Ethnocentrism and Cultural Relativism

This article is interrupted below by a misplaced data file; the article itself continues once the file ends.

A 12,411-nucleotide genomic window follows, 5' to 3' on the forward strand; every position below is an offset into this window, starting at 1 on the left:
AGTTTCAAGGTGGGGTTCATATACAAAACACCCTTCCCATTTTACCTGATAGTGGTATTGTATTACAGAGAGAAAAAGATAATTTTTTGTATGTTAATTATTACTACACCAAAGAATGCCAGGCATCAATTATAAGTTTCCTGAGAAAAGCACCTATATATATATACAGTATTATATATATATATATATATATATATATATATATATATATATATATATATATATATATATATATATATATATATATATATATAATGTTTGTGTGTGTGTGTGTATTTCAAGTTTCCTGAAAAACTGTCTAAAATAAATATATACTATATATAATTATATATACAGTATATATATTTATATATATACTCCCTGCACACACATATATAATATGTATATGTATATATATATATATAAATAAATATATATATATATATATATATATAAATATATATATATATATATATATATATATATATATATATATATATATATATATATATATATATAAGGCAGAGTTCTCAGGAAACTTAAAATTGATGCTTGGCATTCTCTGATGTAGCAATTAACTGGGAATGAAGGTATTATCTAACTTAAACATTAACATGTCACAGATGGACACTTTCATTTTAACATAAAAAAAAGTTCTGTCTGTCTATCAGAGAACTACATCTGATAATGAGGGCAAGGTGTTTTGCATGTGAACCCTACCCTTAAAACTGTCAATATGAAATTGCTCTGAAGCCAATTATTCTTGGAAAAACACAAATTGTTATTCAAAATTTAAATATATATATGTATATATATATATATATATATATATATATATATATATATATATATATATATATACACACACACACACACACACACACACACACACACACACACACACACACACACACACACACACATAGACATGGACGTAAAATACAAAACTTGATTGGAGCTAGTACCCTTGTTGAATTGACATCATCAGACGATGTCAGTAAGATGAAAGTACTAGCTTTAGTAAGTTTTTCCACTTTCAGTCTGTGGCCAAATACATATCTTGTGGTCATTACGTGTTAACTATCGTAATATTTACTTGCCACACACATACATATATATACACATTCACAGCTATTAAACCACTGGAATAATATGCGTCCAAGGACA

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Principles of sociology 2000 | You Are What You Eat? | Ethnocentrism and Cultural Relativism | | Jessica Miller | 11/10/2012 | Applying the concept of ethnocentrism and cultural relativism to my perception about eating toasted ants, fried frog legs, dogs, cats, and raw monkey brains. | When it comes to the preference of food we are all ethnocentric, but at the same time we can practice cultural relativism and try to appreciate a cultures way of life. In my opinion, when it comes to eating frog legs, just the thought sounds disgusting but the majority of U.S. society finds it to be normal. I do not believe in eating dogs or cats; eating ants sounds yuck, and I cannot begin to even try to think about eating raw monkey brains. The issue of cultural diversity and diet is that everyone has different perspectives on life based on how they were brought up. No one’s ways of looking on life is neither right nor wrong, but it is easier to understand your own cultural beliefs more than it is to understand a culture you do not follow by. All races and cultures have their own beliefs. Applying functionalism to cultures would be demonstrated in the fact that some cultures have a purpose and a meaning to how they live. For example, some southern cultures find it acceptable to consume whole animal’s, verses wasting the food they have. They would find it unacceptable to discard parts of an animal when their culture or community is in need of food. What we would consider disgusting is a delicacy in their society. The same can be said when we look at history and focus on recessions and depressions and how those cultural times have prohibited people from waste nothing. Therefore, one’s needs supersede ones desires thus creating a change in one’s societal perspective. Hence, one learns to adapt and to function within the boundaries of one’s society and

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